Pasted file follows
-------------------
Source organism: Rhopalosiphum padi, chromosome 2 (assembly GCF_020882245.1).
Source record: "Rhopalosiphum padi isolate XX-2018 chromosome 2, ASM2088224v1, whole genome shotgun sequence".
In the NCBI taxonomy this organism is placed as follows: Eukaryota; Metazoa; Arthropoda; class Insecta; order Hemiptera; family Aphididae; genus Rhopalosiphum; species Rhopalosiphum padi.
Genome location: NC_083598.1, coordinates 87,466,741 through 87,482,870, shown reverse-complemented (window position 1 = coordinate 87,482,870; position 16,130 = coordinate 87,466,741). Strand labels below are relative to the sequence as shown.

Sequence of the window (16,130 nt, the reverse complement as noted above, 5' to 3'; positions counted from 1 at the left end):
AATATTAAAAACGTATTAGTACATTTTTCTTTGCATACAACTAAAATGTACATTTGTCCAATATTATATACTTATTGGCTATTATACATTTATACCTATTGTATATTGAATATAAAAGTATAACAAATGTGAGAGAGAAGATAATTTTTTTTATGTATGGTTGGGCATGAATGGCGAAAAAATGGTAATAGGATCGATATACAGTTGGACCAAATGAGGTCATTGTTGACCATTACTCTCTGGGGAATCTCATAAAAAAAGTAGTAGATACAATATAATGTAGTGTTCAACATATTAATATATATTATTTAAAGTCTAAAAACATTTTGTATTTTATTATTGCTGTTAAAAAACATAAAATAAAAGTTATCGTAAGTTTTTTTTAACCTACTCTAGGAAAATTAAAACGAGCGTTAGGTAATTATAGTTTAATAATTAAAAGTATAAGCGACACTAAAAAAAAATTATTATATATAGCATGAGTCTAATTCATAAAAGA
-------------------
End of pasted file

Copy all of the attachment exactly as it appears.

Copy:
Source organism: Rhopalosiphum padi, chromosome 2 (assembly GCF_020882245.1).
Source record: "Rhopalosiphum padi isolate XX-2018 chromosome 2, ASM2088224v1, whole genome shotgun sequence".
In the NCBI taxonomy this organism is placed as follows: Eukaryota; Metazoa; Arthropoda; class Insecta; order Hemiptera; family Aphididae; genus Rhopalosiphum; species Rhopalosiphum padi.
Genome location: NC_083598.1, coordinates 87,466,741 through 87,482,870, shown reverse-complemented (window position 1 = coordinate 87,482,870; position 16,130 = coordinate 87,466,741). Strand labels below are relative to the sequence as shown.

Sequence of the window (16,130 nt, the reverse complement as noted above, 5' to 3'; positions counted from 1 at the left end):
AATATTAAAAACGTATTAGTACATTTTTCTTTGCATACAACTAAAATGTACATTTGTCCAATATTATATACTTATTGGCTATTATACATTTATACCTATTGTATATTGAATATAAAAGTATAACAAATGTGAGAGAGAAGATAATTTTTTTTATGTATGGTTGGGCATGAATGGCGAAAAAATGGTAATAGGATCGATATACAGTTGGACCAAATGAGGTCATTGTTGACCATTACTCTCTGGGGAATCTCATAAAAAAAGTAGTAGATACAATATAATGTAGTGTTCAACATATTAATATATATTATTTAAAGTCTAAAAACATTTTGTATTTTATTATTGCTGTTAAAAAACATAAAATAAAAGTTATCGTAAGTTTTTTTTAACCTACTCTAGGAAAATTAAAACGAGCGTTAGGTAATTATAGTTTAATAATTAAAAGTATAAGCGACACTAAAAAAAAATTATTATATATAGCATGAGTCTAATTCATAAAAGA